While discussing the solder marks, let us take a quick look at what is being presented as the solder used to fix the base of "the slender tree" to the base plate. First of all let us note (assuming there was a tree) that the small area of the circle of solder does not mean that the object it attached was so slender. There may have been for example a sawn-off tenon at the base of a thicker element, and it is the stub of the tenon that was soldered to the base plate.
The dimensions of the base plate are nowhere given in the book and it is difficult to judge the diameter of this solder patch. Nowhere are its precise details discussed. The only photo which shows it nearly close-up indicates it is an annular zone of something-grey with an irregular edge and irregular upper surface. And here is the puzzle if we want to interpret this as traces of an attachment of a larger unit. How was this solder applied? If the solder fixed a large object to the plate which was wrenched off, where is the traces of the lower edge of that object preserved in the upper surface of the solder? Where is the trace of tearing of the lead solder 'pad' that would occur as it was detached? Why does the upper surface of the solder look (from the photo) like it has been roughly smeared on with a soldering iron and left? Has anything in fact ever been attached to anything by this solder? Can we have some better photos which show the characteristics of a broken soldered joint if that is what CMA want to claim it is?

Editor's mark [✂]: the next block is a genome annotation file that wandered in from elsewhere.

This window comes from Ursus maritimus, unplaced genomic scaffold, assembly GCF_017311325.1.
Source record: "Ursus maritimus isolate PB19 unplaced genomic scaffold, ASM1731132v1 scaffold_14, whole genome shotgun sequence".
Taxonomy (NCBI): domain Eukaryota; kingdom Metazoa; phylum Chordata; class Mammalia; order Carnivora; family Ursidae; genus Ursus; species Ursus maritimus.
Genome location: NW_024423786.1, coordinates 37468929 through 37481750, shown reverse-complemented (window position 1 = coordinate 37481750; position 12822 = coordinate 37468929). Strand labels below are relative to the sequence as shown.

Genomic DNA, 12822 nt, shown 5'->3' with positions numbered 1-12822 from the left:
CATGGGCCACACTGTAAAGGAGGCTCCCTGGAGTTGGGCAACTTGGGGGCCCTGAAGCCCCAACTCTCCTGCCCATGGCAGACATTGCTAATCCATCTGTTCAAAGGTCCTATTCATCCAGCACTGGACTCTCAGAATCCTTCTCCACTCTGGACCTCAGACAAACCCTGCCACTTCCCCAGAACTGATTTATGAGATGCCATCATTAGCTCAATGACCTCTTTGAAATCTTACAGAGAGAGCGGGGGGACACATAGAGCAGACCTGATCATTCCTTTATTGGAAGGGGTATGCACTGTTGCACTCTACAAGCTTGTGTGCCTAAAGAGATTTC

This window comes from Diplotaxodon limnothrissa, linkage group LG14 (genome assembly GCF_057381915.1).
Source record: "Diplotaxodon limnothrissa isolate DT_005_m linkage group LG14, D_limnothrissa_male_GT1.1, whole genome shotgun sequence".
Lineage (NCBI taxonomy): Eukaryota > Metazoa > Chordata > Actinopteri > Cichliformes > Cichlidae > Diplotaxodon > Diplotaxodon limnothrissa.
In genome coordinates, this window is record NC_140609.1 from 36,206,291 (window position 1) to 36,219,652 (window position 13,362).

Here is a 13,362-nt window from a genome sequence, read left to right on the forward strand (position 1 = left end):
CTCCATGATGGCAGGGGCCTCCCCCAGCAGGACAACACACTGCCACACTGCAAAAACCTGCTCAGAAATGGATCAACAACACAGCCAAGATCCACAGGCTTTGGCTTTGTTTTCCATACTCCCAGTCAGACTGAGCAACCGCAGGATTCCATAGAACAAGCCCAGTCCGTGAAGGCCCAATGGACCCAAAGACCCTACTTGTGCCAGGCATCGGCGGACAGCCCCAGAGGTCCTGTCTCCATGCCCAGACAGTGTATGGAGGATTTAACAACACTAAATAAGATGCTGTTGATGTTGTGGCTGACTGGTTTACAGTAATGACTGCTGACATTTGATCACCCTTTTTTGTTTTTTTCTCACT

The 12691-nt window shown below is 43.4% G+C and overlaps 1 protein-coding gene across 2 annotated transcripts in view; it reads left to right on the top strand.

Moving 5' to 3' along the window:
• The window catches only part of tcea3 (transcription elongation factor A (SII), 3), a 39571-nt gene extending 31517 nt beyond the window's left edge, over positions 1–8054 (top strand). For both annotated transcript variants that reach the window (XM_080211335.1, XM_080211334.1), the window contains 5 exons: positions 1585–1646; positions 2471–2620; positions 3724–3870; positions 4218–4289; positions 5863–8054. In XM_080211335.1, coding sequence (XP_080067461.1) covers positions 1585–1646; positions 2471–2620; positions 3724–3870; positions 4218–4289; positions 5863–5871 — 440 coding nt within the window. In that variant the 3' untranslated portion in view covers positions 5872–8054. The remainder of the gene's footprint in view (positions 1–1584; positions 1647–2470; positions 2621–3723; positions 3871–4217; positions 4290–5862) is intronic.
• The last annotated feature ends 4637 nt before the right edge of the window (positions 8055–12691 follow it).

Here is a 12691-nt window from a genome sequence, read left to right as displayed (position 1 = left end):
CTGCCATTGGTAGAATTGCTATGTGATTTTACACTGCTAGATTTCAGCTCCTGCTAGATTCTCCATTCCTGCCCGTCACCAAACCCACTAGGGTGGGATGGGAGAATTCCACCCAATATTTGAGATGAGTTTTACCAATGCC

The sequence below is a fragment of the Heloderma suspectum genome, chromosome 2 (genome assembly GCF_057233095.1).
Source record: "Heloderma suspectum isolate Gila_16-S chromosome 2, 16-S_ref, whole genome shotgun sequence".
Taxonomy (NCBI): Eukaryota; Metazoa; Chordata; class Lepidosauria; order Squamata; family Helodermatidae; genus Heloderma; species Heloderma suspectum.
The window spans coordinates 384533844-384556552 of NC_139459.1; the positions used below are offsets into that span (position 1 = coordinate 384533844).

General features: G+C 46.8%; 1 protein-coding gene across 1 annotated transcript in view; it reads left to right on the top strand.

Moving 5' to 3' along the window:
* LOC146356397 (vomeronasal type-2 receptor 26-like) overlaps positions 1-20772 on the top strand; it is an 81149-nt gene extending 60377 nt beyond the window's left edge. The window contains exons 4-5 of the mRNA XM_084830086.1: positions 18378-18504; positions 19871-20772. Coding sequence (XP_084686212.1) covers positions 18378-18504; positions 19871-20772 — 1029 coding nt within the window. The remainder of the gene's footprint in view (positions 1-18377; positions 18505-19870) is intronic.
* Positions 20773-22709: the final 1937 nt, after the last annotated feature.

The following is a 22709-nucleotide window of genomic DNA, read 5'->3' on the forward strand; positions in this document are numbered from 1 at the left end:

Has CMA's Dr Bennett ever done any soldering (but not using a modern electric soldering iron)?